Stolen webcam footage

Posted by / 12-Sep-2020 11:42

The message also says a keylogger was installed on your computer that let the attacker break into your social-media and email accounts and steal contact information for all your friends.You can guess the rest: Unless you send the extortionist a large amount of money -- ranging from

The message also says a keylogger was installed on your computer that let the attacker break into your social-media and email accounts and steal contact information for all your friends.You can guess the rest: Unless you send the extortionist a large amount of money -- ranging from $1,400 to $3,200 in Bitcoin -- within 24 hours, he or she will send the embarrassing footage to everyone you know.Two decades into the 21st century, the internet is still a hot spot for porn — and there are still criminals who take advantage of man’s (and woman's) innate lust for, well, lust.

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The message also says a keylogger was installed on your computer that let the attacker break into your social-media and email accounts and steal contact information for all your friends.

You can guess the rest: Unless you send the extortionist a large amount of money -- ranging from $1,400 to $3,200 in Bitcoin -- within 24 hours, he or she will send the embarrassing footage to everyone you know.

Two decades into the 21st century, the internet is still a hot spot for porn — and there are still criminals who take advantage of man’s (and woman's) innate lust for, well, lust.

A new email extortion scam claims to have webcam footage of you on a hot date with yourself, as well as whatever provocative material you were viewing, and demands that either you pay up in Bitcoin or your friends will see it all.

In the past several years, major companies such Adobe, e Bay, Linked In and Yahoo (twice) have fallen victim to database intrusions, massive security failures that let thieves steal billions of username-password combinations.

Finding online lists of these purloined usernames and passwords isn’t difficult.

But the odds are that you’ve already changed the stolen passwords to something else. If a breached company was responsible, it contacted affected users right away and forced them to change the passwords. well, you should run your email addresses through the Have IBeen Pwned breach-checking website.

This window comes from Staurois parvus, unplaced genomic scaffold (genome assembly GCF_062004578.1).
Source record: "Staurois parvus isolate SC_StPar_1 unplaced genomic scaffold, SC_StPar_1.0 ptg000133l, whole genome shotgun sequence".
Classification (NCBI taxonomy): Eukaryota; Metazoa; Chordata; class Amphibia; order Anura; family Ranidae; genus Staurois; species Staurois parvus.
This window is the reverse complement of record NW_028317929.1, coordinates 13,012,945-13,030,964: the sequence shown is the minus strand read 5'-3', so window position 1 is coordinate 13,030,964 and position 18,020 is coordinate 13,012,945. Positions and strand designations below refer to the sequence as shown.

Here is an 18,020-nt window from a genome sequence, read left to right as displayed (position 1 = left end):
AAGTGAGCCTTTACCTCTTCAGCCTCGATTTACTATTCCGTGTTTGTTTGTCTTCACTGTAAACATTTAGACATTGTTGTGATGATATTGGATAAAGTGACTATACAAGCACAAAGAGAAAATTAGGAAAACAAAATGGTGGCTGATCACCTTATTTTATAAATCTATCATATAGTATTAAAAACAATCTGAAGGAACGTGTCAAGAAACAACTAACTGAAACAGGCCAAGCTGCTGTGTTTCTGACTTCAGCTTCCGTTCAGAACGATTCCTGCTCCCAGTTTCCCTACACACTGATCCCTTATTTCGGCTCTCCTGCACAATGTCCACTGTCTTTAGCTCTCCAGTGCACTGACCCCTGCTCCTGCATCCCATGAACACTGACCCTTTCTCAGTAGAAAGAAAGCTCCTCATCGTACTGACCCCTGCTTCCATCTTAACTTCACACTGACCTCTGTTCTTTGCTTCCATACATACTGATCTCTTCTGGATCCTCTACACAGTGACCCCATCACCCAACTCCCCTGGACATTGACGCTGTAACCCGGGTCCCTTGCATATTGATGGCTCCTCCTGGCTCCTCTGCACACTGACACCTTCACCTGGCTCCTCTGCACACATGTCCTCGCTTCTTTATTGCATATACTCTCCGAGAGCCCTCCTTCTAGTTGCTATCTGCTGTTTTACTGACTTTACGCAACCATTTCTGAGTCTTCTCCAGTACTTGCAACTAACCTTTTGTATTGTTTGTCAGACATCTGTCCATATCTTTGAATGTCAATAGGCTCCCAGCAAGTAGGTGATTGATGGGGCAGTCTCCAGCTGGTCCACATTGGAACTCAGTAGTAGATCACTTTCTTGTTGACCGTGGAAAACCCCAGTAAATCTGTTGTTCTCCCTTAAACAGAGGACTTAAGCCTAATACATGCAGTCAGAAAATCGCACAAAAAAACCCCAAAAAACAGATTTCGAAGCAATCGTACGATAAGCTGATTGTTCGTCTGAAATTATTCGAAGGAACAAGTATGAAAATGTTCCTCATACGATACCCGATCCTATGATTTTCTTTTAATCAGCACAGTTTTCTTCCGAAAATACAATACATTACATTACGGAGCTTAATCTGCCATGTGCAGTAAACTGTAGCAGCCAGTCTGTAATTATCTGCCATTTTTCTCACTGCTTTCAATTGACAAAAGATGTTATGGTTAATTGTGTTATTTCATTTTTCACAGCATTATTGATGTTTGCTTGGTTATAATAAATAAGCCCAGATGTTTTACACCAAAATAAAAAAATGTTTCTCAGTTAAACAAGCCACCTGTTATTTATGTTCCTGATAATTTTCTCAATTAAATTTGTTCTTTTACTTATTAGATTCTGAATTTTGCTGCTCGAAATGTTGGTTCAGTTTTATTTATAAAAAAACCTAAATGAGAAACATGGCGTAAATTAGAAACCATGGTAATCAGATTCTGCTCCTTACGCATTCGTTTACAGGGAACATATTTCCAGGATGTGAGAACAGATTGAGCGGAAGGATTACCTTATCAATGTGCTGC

,400 to ,200 in Bitcoin -- within 24 hours, he or she will send the embarrassing footage to everyone you know.Two decades into the 21st century, the internet is still a hot spot for porn — and there are still criminals who take advantage of man’s (and woman's) innate lust for, well, lust.

While the logistics of the supposed infection on your machine are plausible, they're not likely (and you can run an antivirus scan to make sure).

Independent security blogger Brian Krebs and infosec news site Bleeping Computer both heard from readers that they’d received such email messages. A Dutch security researcher examined a few dozen of the Bitcoin addresses referenced in the emails, and found that they had received in excess of ,000 as of yesterday morning (July 19)."A growing number of my friends are posting on social media or other outlets that they've received this; I'm seeing one or two posts per day right now," Sue Marquette Poremba, a freelance information-security writer, told Tom's Guide.

"Some are laughing it off as ridiculous; others are (wisely) reporting it to their ISP and police."Boilerplate extortion In all cases, the extortion message is the same, except for the username and password, the amount of money demanded and the Bitcoin address to which to send the payment.

Now, it looks like there are new variations to this "sextortion" scam that make them appear more convincing. They're just more ways for these scammers to scare you into giving in to their demands.

The scam emails have varying content but they all share these common characteristics: So how did these scammers manage to get your information?

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MORE: What to Do After a Data Breach Evidence of this scam began popping up online a week ago.